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dc.contributor.authorEllingsen, Christian Lycke
dc.contributor.authorAlfsen, Glenny Cecilie
dc.contributor.authorEbbing, Marta
dc.contributor.authorPedersen, Anne Gro
dc.contributor.authorSulo, Gerhard
dc.contributor.authorVollset, Stein Emil
dc.contributor.authorBraut, Geir Sverre
dc.description.abstractBackground: Reliable statistics on the underlying cause of death are essential for monitoring the health in a population. When there is insufcient information to identify the true underlying cause of death, the death will be classifed using less informative codes, garbage codes. If many deaths are assigned a garbage code, the information value of the cause-of-death statistics is reduced. The aim of this study was to analyse the use of garbage codes in the Norwegian Cause of Death Registry (NCoDR).<p> <p>Methods: Data from NCoDR on all deaths among Norwegian residents in the years 1996–2019 were used to describe the occurrence of garbage codes. We used logistic regression analyses to identify determinants for the use of garbage codes. Possible explanatory factors were year of death, sex, age of death, place of death and whether an autopsy was performed. <p>Results: A total of 29.0% (290,469/1,000,128) of the deaths were coded with a garbage code; 14.1% (140,804/1,000,128) with a major and 15.0% (149,665/1,000,128) with a minor garbage code. The fve most common major garbage codes overall were ICD-10 codes I50 (heart failure), R96 (sudden death), R54 (senility), X59 (exposure to unspecifed factor), and A41 (other sepsis). The most prevalent minor garbage codes were I64 (unspecifed stroke), J18 (unspecifed pneumonia), C80 (malignant neoplasm with unknown primary site), E14 (unspecifed diabetes mellitus), and I69 (sequelae of cerebrovascular disease). The most important determinants for the use of garbage codes were the age of the deceased (OR 17.4 for age≥90 vs age<1) and death outside hospital (OR 2.08 for unknown place of death vs hospital). <p>Conclusion: Over a 24-year period, garbage codes were used in 29.0% of all deaths. The most important determinants of a death to be assigned a garbage code were advanced age and place of death outside hospital. Knowledge of the national epidemiological situation, as well as the rules and guidelines for mortality coding, is essential for understanding the prevalence and distribution of garbage codes, in order to rely on vital statisticsen_US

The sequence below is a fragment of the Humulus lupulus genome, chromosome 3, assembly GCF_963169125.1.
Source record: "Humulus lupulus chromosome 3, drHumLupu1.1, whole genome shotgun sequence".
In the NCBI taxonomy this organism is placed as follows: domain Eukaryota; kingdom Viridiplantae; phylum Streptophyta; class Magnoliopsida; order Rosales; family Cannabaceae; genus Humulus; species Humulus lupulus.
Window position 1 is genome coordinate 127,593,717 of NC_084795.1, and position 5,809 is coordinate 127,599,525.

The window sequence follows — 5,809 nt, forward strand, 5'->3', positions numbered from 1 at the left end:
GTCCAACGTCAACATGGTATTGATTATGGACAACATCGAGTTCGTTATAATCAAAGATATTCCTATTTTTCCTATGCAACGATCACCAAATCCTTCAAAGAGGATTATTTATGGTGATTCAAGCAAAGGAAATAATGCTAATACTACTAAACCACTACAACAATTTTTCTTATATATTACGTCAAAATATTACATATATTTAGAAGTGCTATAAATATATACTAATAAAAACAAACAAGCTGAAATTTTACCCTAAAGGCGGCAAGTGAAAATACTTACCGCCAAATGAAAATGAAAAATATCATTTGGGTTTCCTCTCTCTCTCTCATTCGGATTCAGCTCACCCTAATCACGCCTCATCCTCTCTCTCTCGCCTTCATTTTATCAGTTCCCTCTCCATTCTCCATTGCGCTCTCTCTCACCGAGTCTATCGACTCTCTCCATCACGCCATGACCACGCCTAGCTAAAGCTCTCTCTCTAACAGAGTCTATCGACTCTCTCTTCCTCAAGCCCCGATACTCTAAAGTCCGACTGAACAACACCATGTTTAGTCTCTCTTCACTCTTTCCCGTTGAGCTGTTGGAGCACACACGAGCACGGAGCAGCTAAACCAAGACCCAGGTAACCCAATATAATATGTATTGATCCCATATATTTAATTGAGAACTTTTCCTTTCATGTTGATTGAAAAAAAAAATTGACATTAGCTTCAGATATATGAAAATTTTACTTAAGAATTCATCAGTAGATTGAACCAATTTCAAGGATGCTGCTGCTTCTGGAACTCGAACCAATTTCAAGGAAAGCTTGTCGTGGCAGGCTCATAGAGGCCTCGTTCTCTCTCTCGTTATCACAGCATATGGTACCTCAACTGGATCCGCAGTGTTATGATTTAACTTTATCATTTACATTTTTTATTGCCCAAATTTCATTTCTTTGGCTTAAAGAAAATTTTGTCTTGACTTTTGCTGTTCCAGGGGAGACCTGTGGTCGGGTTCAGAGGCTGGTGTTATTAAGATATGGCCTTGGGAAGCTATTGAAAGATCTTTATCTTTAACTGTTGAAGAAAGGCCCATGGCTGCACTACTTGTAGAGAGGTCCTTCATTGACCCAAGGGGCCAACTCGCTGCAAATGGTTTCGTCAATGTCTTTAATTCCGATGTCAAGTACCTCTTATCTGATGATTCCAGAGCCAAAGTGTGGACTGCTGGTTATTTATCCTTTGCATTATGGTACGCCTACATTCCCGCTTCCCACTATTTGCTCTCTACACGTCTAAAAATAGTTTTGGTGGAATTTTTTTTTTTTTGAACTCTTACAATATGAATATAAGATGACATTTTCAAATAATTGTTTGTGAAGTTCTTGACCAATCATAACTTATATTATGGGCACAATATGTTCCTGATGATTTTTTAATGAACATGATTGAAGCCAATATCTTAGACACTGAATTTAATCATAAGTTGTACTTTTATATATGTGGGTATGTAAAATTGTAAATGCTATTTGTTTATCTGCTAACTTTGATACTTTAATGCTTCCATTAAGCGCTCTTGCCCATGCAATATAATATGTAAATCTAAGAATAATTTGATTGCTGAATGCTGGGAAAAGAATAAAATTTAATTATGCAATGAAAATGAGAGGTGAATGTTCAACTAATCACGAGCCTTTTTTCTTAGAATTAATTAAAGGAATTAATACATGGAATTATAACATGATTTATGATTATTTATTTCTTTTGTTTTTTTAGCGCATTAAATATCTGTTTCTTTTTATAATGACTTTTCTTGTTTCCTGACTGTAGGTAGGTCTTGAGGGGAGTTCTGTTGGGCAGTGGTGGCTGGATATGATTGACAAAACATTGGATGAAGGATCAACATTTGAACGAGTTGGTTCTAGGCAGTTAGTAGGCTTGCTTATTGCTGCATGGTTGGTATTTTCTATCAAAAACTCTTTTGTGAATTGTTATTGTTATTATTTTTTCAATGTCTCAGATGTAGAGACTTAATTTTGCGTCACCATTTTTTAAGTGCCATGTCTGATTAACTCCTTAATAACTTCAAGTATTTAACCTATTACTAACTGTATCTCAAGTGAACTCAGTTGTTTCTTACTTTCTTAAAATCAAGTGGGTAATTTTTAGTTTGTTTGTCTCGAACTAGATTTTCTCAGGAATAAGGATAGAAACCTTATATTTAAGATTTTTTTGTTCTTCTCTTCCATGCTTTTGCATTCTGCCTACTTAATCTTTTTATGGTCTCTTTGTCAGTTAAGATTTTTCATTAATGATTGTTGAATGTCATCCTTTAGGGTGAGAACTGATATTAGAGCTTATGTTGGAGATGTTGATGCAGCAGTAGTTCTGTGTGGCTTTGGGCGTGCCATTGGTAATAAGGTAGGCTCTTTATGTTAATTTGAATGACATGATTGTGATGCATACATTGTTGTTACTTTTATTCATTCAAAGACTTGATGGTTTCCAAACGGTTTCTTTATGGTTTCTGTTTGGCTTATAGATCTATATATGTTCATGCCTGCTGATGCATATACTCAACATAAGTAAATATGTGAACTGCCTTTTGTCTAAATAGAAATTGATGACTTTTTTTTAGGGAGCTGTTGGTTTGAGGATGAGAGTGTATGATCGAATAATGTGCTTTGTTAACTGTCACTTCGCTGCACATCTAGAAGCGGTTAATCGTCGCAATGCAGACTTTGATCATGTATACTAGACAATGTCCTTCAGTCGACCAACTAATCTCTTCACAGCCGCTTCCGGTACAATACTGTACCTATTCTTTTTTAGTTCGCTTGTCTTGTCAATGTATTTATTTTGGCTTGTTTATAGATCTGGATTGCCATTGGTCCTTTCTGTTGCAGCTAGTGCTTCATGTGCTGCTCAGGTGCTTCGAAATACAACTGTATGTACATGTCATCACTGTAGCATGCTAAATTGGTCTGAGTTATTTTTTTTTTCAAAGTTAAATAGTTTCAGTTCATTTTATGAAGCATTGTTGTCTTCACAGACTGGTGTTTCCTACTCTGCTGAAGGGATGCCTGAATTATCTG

dc.identifier.citationEllingsen, Alfsen, Ebbing, Pedersen, Sulo, Vollset, Braut. Garbage codes in the Norwegian Cause of Death Registry 1996-2019. BMC Public Health. 2022:1-15en_US
dc.identifier.cristinIDFRIDAID 2055507
dc.relation.journalBMC Public Health
dc.rights.holderCopyright 2022 The Author(s)en_US
dc.rightsAttribution 4.0 International (CC BY 4.0)en_US
dc.titleGarbage codes in the Norwegian Cause of Death Registry 1996-2019en_US
dc.typeJournal articleen_US
dc.typePeer revieweden_US

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Attribution 4.0 International (CC BY 4.0)
Except where otherwise noted, this item's license is described as Attribution 4.0 International (CC BY 4.0)